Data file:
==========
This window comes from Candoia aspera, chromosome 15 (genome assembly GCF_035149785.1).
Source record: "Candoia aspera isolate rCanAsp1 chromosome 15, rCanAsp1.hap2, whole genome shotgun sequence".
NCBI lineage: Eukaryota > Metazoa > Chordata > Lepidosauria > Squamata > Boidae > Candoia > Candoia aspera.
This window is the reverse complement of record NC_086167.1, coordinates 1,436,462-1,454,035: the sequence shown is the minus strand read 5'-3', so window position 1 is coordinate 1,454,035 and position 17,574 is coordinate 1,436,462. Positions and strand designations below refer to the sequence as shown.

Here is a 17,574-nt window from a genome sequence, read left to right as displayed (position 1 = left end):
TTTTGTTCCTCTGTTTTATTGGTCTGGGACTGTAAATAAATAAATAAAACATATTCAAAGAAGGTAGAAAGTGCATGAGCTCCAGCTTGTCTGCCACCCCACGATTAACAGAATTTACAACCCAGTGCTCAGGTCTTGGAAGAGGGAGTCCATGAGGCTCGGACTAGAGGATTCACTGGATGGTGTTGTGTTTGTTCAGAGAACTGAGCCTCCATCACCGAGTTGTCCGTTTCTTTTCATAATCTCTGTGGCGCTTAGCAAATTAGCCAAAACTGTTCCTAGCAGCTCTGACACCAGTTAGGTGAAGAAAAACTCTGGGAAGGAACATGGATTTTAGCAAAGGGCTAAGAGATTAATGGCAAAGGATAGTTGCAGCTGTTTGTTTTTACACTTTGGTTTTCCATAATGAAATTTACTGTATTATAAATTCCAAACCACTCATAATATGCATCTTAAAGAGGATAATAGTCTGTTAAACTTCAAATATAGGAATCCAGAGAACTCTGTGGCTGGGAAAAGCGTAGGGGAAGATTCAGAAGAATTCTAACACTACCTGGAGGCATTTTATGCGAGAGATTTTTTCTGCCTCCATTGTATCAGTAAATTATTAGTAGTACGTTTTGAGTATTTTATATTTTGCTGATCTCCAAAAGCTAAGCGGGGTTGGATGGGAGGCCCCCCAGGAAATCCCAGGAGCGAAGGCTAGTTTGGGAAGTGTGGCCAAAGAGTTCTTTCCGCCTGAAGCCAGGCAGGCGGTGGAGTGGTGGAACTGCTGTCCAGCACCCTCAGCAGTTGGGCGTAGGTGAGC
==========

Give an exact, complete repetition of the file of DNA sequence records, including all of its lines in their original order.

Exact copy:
This window comes from Candoia aspera, chromosome 15 (genome assembly GCF_035149785.1).
Source record: "Candoia aspera isolate rCanAsp1 chromosome 15, rCanAsp1.hap2, whole genome shotgun sequence".
NCBI lineage: Eukaryota > Metazoa > Chordata > Lepidosauria > Squamata > Boidae > Candoia > Candoia aspera.
This window is the reverse complement of record NC_086167.1, coordinates 1,436,462-1,454,035: the sequence shown is the minus strand read 5'-3', so window position 1 is coordinate 1,454,035 and position 17,574 is coordinate 1,436,462. Positions and strand designations below refer to the sequence as shown.

Here is a 17,574-nt window from a genome sequence, read left to right as displayed (position 1 = left end):
TTTTGTTCCTCTGTTTTATTGGTCTGGGACTGTAAATAAATAAATAAAACATATTCAAAGAAGGTAGAAAGTGCATGAGCTCCAGCTTGTCTGCCACCCCACGATTAACAGAATTTACAACCCAGTGCTCAGGTCTTGGAAGAGGGAGTCCATGAGGCTCGGACTAGAGGATTCACTGGATGGTGTTGTGTTTGTTCAGAGAACTGAGCCTCCATCACCGAGTTGTCCGTTTCTTTTCATAATCTCTGTGGCGCTTAGCAAATTAGCCAAAACTGTTCCTAGCAGCTCTGACACCAGTTAGGTGAAGAAAAACTCTGGGAAGGAACATGGATTTTAGCAAAGGGCTAAGAGATTAATGGCAAAGGATAGTTGCAGCTGTTTGTTTTTACACTTTGGTTTTCCATAATGAAATTTACTGTATTATAAATTCCAAACCACTCATAATATGCATCTTAAAGAGGATAATAGTCTGTTAAACTTCAAATATAGGAATCCAGAGAACTCTGTGGCTGGGAAAAGCGTAGGGGAAGATTCAGAAGAATTCTAACACTACCTGGAGGCATTTTATGCGAGAGATTTTTTCTGCCTCCATTGTATCAGTAAATTATTAGTAGTACGTTTTGAGTATTTTATATTTTGCTGATCTCCAAAAGCTAAGCGGGGTTGGATGGGAGGCCCCCCAGGAAATCCCAGGAGCGAAGGCTAGTTTGGGAAGTGTGGCCAAAGAGTTCTTTCCGCCTGAAGCCAGGCAGGCGGTGGAGTGGTGGAACTGCTGTCCAGCACCCTCAGCAGTTGGGCGTAGGTGAGC